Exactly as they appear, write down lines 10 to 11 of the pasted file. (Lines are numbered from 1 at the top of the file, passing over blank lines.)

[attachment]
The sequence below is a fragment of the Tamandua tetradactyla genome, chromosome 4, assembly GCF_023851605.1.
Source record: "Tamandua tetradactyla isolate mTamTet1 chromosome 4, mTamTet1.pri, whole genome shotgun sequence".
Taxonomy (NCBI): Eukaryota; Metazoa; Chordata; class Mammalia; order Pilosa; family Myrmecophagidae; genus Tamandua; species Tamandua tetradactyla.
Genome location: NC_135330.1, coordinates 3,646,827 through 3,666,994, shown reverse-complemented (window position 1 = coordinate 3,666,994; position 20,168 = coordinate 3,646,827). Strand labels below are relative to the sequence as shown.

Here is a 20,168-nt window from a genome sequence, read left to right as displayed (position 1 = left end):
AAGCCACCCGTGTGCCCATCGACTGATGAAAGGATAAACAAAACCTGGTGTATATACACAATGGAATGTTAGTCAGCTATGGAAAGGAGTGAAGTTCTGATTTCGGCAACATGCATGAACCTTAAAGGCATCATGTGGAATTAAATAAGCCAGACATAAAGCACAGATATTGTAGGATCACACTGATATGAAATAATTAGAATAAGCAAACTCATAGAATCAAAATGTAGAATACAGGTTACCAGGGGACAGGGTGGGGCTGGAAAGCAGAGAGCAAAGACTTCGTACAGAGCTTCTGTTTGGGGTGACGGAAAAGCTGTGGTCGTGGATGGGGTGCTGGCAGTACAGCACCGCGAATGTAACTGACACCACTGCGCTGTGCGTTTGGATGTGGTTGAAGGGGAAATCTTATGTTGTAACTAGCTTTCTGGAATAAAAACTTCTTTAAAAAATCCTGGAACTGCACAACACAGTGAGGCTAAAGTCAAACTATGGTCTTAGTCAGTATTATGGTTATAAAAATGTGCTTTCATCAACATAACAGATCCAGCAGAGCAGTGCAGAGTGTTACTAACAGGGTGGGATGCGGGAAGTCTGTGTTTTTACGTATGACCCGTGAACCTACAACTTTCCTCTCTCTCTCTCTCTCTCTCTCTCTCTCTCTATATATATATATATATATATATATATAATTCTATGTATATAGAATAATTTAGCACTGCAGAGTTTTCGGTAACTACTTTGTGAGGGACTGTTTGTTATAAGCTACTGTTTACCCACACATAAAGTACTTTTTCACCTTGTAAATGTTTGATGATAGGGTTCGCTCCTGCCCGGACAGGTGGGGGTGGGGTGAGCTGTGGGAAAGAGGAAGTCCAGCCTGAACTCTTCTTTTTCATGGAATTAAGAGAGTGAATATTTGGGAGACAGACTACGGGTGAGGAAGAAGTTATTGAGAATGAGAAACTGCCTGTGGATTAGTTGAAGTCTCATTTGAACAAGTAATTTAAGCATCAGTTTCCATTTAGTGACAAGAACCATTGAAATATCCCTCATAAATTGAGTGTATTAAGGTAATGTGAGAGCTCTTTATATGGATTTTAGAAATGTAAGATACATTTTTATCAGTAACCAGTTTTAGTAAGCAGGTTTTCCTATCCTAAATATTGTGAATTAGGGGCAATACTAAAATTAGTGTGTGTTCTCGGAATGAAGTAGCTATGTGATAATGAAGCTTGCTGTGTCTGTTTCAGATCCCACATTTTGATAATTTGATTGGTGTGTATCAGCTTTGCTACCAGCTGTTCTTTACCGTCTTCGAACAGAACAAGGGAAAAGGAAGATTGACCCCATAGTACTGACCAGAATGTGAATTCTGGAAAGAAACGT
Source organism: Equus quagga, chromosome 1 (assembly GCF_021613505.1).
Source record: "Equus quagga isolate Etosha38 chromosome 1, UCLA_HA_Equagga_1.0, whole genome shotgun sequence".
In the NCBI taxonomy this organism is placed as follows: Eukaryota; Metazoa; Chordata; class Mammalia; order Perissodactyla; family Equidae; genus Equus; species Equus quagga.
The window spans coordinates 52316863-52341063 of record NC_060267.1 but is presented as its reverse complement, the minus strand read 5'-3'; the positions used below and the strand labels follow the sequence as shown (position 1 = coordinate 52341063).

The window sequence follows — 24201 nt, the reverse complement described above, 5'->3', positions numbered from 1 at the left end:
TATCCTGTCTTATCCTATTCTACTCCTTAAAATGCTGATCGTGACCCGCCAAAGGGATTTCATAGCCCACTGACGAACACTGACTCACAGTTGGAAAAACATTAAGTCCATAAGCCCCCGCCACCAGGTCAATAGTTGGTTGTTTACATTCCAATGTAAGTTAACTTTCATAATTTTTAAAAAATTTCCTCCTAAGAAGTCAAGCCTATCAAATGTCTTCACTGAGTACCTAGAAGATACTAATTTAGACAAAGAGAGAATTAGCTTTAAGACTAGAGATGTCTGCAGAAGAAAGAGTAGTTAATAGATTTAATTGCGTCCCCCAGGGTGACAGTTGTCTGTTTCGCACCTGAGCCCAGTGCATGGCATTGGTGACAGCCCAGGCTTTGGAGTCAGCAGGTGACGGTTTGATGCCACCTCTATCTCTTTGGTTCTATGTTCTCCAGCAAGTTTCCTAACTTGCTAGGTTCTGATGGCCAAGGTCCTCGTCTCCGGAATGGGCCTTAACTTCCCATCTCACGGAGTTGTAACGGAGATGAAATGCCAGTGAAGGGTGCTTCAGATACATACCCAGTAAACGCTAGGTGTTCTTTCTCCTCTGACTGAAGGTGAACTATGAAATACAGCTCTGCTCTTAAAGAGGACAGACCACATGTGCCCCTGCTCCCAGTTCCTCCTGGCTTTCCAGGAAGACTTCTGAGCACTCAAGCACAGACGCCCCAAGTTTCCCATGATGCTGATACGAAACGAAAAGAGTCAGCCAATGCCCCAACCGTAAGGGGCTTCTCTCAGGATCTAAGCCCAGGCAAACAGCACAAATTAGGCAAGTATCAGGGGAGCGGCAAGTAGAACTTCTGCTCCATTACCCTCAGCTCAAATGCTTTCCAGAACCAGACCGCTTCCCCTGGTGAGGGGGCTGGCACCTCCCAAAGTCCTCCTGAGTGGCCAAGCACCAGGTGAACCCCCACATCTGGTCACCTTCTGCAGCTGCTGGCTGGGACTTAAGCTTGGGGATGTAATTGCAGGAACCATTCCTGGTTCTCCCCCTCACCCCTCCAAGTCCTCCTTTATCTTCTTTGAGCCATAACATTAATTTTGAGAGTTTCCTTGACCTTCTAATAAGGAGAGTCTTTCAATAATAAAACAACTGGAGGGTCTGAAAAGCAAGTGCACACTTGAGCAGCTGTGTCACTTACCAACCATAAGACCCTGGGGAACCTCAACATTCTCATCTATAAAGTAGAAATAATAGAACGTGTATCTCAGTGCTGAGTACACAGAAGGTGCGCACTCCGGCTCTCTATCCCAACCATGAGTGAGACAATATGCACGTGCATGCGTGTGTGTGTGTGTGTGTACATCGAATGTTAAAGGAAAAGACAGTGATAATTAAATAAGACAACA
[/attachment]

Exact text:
The window spans coordinates 52316863-52341063 of record NC_060267.1 but is presented as its reverse complement, the minus strand read 5'-3'; the positions used below and the strand labels follow the sequence as shown (position 1 = coordinate 52341063).

The window sequence follows — 24201 nt, the reverse complement described above, 5'->3', positions numbered from 1 at the left end: